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Dear Mentor:

How appreciated is a masters degree from Singapore?
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I have received an admission offer from the National University of Singapore (NUS) for the Master of Science in Management of Technology Program. What is your opinion about the quality of education at the NUS Business School? Do you think it will offer me some good career opportunities in the South East Asian region? Will you be able to tell me about the career prospects in Singapore itself? Being a techno-functional program, will I be able to get some career opportunities in the Unites States, especially in the technology sectors like silicon valley on the strength of this course? How internationally acceptable do you think will be this degree from the NUS? Will it be recognised or at least appreciated in the US?

As for myself, I am basically a Commerce graduate from India. I then pursued a post graduation in management from a reputed, albeit a regional institute in India. I specialised in Finance and my work experience over the past three years is also in the area of Finance. My career goal is to combine my knowledge of business & finance with the new technology skills, which I will acquire during this course. More specifically, I want to move from being a pure finance executive to a business consultant and a technology consultant and seek a career in venture capital firms or technology intensive companies like my current employer, hence this course. Do you think I am going on the right track?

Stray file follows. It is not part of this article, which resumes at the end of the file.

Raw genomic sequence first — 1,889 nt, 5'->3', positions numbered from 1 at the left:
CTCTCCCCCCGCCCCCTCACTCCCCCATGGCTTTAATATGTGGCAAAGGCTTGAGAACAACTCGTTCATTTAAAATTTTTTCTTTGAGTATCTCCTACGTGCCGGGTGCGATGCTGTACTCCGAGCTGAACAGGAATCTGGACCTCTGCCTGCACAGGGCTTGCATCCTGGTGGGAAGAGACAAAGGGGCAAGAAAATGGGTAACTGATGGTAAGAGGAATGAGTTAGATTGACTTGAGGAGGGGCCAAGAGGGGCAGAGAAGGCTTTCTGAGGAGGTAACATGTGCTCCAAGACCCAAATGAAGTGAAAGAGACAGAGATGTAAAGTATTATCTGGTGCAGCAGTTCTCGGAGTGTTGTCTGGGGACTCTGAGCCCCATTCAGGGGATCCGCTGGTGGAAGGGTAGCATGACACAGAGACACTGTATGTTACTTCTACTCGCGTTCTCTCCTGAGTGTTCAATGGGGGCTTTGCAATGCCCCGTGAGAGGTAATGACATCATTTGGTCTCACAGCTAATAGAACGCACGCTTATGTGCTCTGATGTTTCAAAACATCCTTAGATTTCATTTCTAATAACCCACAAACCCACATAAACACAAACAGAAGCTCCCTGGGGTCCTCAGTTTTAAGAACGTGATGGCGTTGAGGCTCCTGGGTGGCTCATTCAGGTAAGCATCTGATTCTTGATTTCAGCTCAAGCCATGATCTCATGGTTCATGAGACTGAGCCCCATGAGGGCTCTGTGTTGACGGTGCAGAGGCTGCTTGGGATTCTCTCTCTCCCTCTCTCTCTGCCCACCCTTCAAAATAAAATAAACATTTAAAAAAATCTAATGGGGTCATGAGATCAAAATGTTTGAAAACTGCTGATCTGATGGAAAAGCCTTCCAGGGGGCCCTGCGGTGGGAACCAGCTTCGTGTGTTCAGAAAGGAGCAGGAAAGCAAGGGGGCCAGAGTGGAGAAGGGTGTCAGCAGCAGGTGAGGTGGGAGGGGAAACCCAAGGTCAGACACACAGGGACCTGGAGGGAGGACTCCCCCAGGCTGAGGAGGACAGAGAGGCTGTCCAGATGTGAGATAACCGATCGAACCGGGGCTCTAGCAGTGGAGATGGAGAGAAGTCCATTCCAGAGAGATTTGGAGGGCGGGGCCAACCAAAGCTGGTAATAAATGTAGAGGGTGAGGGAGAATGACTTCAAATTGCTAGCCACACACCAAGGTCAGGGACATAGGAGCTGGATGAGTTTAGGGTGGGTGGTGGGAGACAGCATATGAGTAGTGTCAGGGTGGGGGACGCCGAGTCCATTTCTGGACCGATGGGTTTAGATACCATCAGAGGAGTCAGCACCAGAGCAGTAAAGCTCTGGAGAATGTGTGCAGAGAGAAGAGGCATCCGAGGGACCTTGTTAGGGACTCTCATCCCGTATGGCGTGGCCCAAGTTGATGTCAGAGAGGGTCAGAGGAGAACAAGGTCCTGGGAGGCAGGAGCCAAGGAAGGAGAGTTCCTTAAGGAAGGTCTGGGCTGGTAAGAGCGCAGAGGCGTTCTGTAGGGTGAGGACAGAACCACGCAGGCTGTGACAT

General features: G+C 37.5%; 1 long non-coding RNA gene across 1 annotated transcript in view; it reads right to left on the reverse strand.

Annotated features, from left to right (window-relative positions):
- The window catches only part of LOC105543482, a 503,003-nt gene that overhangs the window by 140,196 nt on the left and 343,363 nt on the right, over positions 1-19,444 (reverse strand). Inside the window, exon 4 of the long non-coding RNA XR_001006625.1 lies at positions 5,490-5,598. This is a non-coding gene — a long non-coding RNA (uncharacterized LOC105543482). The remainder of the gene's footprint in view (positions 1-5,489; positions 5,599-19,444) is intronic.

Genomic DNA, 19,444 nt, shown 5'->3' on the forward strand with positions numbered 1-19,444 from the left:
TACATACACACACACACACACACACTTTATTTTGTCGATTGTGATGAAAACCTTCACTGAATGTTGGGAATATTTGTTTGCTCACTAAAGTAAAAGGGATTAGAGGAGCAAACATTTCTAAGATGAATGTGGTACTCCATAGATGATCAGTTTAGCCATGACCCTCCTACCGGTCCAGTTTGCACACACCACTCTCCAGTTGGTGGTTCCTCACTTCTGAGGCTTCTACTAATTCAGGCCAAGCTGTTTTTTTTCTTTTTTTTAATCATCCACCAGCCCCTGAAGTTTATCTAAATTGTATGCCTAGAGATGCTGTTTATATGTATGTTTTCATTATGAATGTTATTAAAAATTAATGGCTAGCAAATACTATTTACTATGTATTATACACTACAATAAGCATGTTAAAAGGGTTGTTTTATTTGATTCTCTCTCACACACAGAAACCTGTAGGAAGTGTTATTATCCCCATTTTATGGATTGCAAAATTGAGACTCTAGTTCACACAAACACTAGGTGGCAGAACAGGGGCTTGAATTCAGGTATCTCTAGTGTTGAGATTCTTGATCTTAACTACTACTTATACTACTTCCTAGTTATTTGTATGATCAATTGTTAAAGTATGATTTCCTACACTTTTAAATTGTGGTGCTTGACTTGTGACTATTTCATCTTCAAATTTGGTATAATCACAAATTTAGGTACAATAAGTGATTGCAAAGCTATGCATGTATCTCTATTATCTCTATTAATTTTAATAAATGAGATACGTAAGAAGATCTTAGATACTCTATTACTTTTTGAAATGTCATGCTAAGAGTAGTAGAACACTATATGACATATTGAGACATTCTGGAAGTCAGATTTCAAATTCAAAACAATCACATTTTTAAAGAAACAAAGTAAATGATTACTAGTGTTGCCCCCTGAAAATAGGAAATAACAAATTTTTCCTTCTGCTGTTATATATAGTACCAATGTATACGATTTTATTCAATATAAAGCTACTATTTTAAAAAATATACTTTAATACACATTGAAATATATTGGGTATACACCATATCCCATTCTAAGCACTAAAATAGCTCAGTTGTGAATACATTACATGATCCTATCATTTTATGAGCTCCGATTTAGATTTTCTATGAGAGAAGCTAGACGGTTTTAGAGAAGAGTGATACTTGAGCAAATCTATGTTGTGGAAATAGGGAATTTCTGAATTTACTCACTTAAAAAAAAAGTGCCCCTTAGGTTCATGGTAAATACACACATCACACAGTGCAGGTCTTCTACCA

I shall be grateful if you could please advice.

Bound to Succeed, India

Dear Bound to Succeed:

We are impressed by a very well thought-out, well-written inquiry. The quality and quantity of your questions, which offer an insight into your thinking process, are quite impressive. Your rationale for pursuing additional learning is on track with your ambitions.

Singapore is an advanced country, with a liberal economy and advanced technology. The quality of education in Singapore is quite good, both at school and college levels. NUS is a well-respected university. For the reasons you have well articulated, the program for which you have been offered admission is quite appropriate. In a nutshell, the quality of the school and the program are good, and so is their suitability to your goals.

Career prospects for anyone in any country are determined by the supply and demand of the talent at any point in time, and such is the case for Singapore. National governments typically require that the employers must give preference to local permanent nationals. Should the demands for talent exceed the availability of local talent, some limited number of foreigners are allowed to work in the country under the country's immigration policy. The employers are required, by their local national government, to produce documented proof to obtain permit for the foreign nationals. Should the employment opportunities exist when you graduate, beyond what the local talent can fulfill, you would certainly have the advantage of your education at NUS. The same applies to your prospects in the South East Asia region, and in the US.

Just because an academic institution or a particular program is appreciated in a country, it does not mean you can find employment in the country. It will depend on the supply and demand situation of the local talent and the immigration policies at the time. We have discussed the issue of making a career in the US in an earlier Dear Mentor: column. We would like you to understand that the requirement for immigrating into a country for a career go far beyond individual qualifications and experience. Whereas your qualifications and experience are the basis for employment, the immigration policies of the host country determine whether you can in fact immigrate.

We wish you continued success.

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